Saturday, January 11, 2014

Notes From High Tech High Visit

High Tech High Schools: San Diego, CA
January 2014
One Sentence Takeaway: "Failure is the first attempt at learning" -Mr. Ortiguerra

This is a LONG BLOG ENTRY. You could opt to watch this 2009, 15 minute youtube clip with the Larry Rosenstock, CEO of High Tech High instead.

15 whole minutes! (I can hear you screaming from here). That's an eternity on the internet! I know, I know...but if you are interested in education in the 21st century...it will be worth your time. The video captures both the wisdom and feeling at HTH quite well and reading my whole blog entry will probably be even longer than 15 minutes!

Move into full screen mode, relax and enjoy! (Project Based Learning at High Tech High)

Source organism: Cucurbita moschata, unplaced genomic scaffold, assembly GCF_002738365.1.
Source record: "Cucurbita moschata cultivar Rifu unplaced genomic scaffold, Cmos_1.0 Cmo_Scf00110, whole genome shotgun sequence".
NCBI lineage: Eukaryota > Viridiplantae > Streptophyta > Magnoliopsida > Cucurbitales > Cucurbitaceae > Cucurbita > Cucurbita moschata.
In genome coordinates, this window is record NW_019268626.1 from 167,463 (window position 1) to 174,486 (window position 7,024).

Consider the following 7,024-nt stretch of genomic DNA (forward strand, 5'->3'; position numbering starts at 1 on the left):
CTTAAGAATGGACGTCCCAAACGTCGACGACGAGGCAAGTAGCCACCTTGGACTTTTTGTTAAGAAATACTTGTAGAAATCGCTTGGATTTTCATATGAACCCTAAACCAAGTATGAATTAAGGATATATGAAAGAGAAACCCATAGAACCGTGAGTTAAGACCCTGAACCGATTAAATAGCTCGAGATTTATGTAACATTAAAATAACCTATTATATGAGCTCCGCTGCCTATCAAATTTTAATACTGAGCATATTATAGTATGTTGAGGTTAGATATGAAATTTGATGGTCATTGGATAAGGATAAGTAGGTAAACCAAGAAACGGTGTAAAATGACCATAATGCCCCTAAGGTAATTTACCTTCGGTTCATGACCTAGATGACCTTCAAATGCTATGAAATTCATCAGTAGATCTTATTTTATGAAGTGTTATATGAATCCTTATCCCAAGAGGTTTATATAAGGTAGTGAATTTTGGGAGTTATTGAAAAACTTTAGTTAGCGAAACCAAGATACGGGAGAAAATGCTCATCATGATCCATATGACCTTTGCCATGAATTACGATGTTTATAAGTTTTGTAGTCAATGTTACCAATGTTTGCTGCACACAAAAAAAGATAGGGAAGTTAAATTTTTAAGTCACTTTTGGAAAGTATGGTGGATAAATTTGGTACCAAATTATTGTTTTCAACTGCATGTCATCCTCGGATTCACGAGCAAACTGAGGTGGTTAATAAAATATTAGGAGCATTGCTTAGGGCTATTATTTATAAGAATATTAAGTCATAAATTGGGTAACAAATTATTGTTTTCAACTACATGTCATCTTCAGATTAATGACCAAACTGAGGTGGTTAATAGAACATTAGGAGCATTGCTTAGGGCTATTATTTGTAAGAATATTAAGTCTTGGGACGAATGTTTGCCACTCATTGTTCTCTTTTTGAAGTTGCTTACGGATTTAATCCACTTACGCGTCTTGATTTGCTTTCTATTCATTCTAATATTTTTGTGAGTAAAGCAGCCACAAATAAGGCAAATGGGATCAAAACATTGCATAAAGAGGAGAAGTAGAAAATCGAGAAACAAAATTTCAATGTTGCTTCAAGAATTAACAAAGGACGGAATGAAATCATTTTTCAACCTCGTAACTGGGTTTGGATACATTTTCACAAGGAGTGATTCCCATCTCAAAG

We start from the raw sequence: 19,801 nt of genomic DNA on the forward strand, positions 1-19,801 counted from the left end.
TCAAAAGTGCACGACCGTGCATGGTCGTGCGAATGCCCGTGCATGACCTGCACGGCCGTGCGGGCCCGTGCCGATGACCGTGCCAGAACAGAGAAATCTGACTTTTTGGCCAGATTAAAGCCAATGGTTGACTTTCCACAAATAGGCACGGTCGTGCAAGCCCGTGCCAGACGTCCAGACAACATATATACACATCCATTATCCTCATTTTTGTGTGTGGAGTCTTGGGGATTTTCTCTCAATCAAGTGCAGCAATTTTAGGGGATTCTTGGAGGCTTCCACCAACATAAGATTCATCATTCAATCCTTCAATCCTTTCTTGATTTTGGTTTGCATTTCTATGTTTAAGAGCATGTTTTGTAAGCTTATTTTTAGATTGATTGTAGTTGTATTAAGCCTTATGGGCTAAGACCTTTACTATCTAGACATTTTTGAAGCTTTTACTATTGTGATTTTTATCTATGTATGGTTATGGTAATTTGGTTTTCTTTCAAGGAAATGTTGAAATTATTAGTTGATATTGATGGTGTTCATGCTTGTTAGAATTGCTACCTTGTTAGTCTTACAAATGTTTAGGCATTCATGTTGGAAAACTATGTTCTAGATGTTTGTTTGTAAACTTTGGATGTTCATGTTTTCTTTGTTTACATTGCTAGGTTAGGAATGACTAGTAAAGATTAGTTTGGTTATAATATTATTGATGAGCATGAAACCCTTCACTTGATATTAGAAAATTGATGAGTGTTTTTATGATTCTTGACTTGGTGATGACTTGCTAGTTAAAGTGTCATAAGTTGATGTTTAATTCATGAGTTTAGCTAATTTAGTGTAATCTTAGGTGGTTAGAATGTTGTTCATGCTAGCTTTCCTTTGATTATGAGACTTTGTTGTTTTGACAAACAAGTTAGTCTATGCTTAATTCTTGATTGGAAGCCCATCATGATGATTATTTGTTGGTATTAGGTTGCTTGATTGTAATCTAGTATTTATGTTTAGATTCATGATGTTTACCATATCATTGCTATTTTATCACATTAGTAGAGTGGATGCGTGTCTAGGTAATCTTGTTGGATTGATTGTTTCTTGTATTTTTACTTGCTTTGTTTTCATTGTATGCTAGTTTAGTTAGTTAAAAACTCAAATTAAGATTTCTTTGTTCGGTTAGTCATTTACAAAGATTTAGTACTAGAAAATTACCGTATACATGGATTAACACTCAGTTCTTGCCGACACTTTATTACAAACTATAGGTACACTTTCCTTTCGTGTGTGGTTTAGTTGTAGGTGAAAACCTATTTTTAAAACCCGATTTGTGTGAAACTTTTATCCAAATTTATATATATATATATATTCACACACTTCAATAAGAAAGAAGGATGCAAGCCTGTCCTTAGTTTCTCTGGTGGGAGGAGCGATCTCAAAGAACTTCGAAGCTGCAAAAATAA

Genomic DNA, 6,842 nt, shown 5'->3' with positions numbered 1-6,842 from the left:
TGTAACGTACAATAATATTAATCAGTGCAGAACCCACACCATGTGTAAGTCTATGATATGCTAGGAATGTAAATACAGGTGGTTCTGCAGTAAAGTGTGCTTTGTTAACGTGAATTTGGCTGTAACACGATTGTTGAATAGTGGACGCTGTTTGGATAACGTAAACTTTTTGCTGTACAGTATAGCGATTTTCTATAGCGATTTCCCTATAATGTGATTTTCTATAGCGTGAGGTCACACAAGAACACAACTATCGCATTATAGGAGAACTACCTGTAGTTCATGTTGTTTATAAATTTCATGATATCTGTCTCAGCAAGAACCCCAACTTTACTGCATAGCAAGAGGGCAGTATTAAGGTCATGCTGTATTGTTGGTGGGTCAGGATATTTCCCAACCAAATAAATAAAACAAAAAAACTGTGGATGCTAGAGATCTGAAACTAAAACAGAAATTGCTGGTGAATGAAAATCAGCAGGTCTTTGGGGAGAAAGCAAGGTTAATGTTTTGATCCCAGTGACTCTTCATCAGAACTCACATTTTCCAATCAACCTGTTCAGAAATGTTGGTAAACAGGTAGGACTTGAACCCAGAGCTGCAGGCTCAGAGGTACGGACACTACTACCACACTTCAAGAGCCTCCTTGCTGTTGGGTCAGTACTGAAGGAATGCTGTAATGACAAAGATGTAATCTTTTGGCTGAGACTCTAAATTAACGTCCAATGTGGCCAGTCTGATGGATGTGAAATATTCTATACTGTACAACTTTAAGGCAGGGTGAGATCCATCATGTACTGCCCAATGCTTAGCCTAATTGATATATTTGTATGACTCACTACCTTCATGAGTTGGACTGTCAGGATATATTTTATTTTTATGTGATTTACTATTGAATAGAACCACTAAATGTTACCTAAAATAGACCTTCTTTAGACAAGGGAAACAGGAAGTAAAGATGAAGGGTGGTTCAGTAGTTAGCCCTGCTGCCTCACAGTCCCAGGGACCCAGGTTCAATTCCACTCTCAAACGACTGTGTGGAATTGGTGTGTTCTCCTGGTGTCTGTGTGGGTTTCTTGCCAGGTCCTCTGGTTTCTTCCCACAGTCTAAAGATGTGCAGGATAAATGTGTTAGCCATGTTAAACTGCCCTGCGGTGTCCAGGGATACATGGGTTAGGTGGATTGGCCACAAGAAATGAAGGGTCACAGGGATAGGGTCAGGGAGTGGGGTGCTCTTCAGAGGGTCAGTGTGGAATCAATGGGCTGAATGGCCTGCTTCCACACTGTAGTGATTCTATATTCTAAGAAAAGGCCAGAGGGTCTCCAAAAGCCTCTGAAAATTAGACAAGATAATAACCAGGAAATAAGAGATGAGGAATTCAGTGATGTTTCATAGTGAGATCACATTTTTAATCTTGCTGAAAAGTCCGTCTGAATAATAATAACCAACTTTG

High Tech High Blog Entry Intro: This week I managed to get out of the cold weather and into sunny San Diego to visit the High Tech High campus at Point Loma. First things first, High Tech High's name is a bit misleading. Although they do have some standout science programs and standout technology showcases, they are not uniquely focused on technology. Additionally, the original school, founded in 2000, was a high school, thus the the High Tech High portion of the name. The HTH network now expands beyond that first school to include three elementary schools, four middle schools, and five high schools. I visited the original site, in Point Loma (10 minutes to downtown San Diego) which includes High Tech High, High Tech International HS, High Tech Media Arts HS, High Tech Middle, High Tech Middle Media Arts, and Explorer Elementary. The schools are all located within the same city block and are retrofitted military buildings.